The broadest aspect of liberalism also enlists personal liberty and individualistic volition. But, on a broader aspect, is liberty personally homesteaded and owned by the liberal, in a society of state? To believe that the liberal is blessed with personal liberty in a society of state is to also believe that fire creates the wood. The reason behind this polemic assertion is that the Indian state is a propaganda machine of equality and soft nazism, therefore, it is uneasy to ratiocinate that freedom coexists here. Thence, it takes a self-imposed valor to liberalize and deconstruct the given paradigm in India. To be a liberal in India is like standing out of the crowd and explaining the game of chess to illiberal pigeons. Since the “mainstream” discourses consists of: Gujarat model v/s Secularism, in India, it becomes difficult to massively penetrate the idea of liberalism. Albeit there are contestable political parties based on the principles of economic freedom and liberalism like Swatantra Bharat Party, Navbharat Party, Lok Satta Party, etc. but still there are miles to attain public notification of the same, in the society. The argument here is not undermining the salient contribution of them and other think-tank organizations, but endeavoring to divulge the suffocation faced by the liberals. However, slacktivism has helped some liberal thinkers.
Today, in India, liberalism as a political idea has become far too complicated. It appears there are as many liberalisms as there are liberals. To name just a few: libertarianism, classical liberalism, bleeding heart liberalism, economic liberalism, political liberalism, social liberalism, high liberalism, minarchism, objectivism, anarcho-capitalism, and of course neoliberalism. In international relations theory, you can also find neoliberal institutionalism, liberal internationalism or embedded liberalism, while no doubt additional liberalisms can be found in other academic subjects. Clearly this all amounts to an incomprehensible “liberal” mess, which needs to be sorted out.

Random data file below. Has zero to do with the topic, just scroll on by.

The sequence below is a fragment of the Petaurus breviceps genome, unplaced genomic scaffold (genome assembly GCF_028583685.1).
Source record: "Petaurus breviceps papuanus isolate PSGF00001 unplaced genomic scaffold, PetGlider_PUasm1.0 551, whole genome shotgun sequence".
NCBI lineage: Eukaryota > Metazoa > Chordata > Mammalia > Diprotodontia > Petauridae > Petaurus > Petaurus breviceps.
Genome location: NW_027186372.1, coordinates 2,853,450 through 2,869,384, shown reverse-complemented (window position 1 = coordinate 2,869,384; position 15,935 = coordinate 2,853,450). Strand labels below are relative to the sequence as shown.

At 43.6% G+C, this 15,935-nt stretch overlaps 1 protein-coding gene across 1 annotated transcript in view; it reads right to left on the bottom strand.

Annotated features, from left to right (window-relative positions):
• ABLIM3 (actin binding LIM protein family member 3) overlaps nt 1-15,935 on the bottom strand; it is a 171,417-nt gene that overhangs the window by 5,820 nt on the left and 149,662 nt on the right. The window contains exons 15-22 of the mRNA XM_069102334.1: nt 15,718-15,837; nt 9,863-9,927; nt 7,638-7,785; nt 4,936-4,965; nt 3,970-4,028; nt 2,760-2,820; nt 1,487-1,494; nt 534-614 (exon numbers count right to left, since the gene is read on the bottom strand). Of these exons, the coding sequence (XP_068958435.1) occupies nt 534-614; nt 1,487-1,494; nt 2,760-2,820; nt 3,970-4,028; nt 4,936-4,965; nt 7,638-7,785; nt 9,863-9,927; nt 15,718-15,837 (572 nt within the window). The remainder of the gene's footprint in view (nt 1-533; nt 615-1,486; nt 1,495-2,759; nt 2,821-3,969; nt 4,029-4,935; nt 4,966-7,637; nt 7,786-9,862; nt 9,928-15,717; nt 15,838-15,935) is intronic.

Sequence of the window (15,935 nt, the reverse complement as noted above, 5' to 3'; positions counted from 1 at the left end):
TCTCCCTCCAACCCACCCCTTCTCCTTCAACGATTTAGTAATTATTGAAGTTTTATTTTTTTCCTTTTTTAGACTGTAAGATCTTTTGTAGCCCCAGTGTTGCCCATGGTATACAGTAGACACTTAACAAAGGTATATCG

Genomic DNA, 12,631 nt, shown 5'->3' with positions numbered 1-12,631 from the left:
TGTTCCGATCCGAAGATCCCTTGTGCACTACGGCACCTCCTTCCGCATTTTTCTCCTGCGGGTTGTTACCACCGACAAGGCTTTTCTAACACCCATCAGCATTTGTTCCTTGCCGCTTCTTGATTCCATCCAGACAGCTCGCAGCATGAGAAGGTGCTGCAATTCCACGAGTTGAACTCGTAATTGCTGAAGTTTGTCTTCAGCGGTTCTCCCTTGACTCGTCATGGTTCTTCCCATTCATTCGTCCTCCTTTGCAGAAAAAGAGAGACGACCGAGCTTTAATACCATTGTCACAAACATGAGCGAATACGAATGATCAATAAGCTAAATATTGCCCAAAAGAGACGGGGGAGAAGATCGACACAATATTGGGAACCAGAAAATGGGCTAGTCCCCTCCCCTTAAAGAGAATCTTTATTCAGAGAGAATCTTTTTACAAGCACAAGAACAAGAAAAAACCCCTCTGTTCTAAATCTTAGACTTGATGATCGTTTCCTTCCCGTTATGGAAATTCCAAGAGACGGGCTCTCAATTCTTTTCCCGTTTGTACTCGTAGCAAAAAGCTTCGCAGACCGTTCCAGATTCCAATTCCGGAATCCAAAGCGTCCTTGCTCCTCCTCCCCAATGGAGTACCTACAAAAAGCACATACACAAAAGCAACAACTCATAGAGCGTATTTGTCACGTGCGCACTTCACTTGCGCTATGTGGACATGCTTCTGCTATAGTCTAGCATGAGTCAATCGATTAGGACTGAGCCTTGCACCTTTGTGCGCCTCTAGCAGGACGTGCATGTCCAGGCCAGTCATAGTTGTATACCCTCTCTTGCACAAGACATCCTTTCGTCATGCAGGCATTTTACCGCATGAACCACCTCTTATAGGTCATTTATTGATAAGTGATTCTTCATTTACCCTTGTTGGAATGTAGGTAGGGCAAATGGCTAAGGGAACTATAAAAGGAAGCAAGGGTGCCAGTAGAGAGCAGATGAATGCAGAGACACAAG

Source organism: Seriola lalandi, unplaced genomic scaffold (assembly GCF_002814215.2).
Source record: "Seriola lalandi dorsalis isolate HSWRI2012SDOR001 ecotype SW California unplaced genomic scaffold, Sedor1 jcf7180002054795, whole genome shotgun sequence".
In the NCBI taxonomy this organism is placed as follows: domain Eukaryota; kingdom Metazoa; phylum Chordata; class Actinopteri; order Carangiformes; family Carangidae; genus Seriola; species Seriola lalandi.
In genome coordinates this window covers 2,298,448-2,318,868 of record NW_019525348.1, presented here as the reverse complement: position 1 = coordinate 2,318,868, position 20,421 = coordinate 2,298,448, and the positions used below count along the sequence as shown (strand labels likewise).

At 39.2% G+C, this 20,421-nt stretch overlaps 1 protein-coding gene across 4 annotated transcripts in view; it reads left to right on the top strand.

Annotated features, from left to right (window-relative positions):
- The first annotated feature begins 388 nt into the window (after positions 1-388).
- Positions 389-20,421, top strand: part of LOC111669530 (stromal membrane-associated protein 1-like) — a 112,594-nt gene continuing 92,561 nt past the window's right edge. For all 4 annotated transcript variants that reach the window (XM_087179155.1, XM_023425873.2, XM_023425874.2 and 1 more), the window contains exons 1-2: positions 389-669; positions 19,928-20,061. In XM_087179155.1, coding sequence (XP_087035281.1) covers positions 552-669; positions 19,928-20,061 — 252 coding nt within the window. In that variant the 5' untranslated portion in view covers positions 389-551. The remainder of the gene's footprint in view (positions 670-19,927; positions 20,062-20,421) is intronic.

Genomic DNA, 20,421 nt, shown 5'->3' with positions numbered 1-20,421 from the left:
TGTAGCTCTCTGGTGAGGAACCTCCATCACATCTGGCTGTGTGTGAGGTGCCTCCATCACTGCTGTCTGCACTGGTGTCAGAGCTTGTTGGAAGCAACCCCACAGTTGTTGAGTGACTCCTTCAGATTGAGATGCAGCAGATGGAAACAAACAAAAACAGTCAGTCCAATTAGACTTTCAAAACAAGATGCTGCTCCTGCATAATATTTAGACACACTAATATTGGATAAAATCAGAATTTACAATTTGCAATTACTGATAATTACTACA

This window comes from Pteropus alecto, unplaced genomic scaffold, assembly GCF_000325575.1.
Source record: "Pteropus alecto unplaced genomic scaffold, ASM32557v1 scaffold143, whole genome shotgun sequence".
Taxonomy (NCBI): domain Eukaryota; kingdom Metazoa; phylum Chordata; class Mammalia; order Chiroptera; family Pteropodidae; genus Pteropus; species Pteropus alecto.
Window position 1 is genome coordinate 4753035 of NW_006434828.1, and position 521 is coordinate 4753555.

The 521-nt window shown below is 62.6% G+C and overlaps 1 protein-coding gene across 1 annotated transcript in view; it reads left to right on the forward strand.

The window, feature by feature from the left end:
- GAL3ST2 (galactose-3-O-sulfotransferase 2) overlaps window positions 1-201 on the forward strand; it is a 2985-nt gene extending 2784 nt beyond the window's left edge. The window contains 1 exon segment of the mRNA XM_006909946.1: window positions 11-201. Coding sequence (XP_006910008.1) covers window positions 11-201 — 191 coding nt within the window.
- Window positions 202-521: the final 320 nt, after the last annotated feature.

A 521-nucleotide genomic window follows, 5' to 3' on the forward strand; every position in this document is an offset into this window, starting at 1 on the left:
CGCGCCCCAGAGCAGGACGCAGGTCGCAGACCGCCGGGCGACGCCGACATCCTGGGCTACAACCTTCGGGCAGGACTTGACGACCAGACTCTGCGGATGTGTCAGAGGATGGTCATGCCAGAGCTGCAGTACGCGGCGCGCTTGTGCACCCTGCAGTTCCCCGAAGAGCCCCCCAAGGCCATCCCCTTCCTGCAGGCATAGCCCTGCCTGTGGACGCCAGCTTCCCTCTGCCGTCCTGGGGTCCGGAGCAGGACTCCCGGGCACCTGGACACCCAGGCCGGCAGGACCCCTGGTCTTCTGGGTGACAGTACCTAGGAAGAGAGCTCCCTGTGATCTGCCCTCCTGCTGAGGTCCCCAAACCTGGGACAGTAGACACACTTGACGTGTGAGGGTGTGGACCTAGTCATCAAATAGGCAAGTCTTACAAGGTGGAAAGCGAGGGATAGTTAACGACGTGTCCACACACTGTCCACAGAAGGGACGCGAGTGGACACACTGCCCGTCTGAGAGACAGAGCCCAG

Getting a decent grasp of liberal political thought does not have to be this complicated. As a rule of thumb you only need to keep in mind one of the perennial questions in political philosophy: what is the just relation between the individual and the state? Roughly, there are three liberal answers: the state should have (almost) no role in individual life, the state should have a limited role, or the state should have a fairly large role.
Unfortunately, in India, in order to solace the political ego, the current state of liberalism is blended with communal and marxian dimension. It has been trickled down to the podium of “equality of opportunity” from “freedom of opportunity”. Thanks to the ignoramuses, statists and “bollywood institute of social sciences”. The rationally-bankrupted liberal “intellectuals” have polluted the term, in universities, and mystified it with their situational leanings, excessive fiscal spending and subjective bias, and therefore to be a liberal in India is to constantly and continuously rejuvenate the term, otherwise it takes nothing to be another brick in the wall.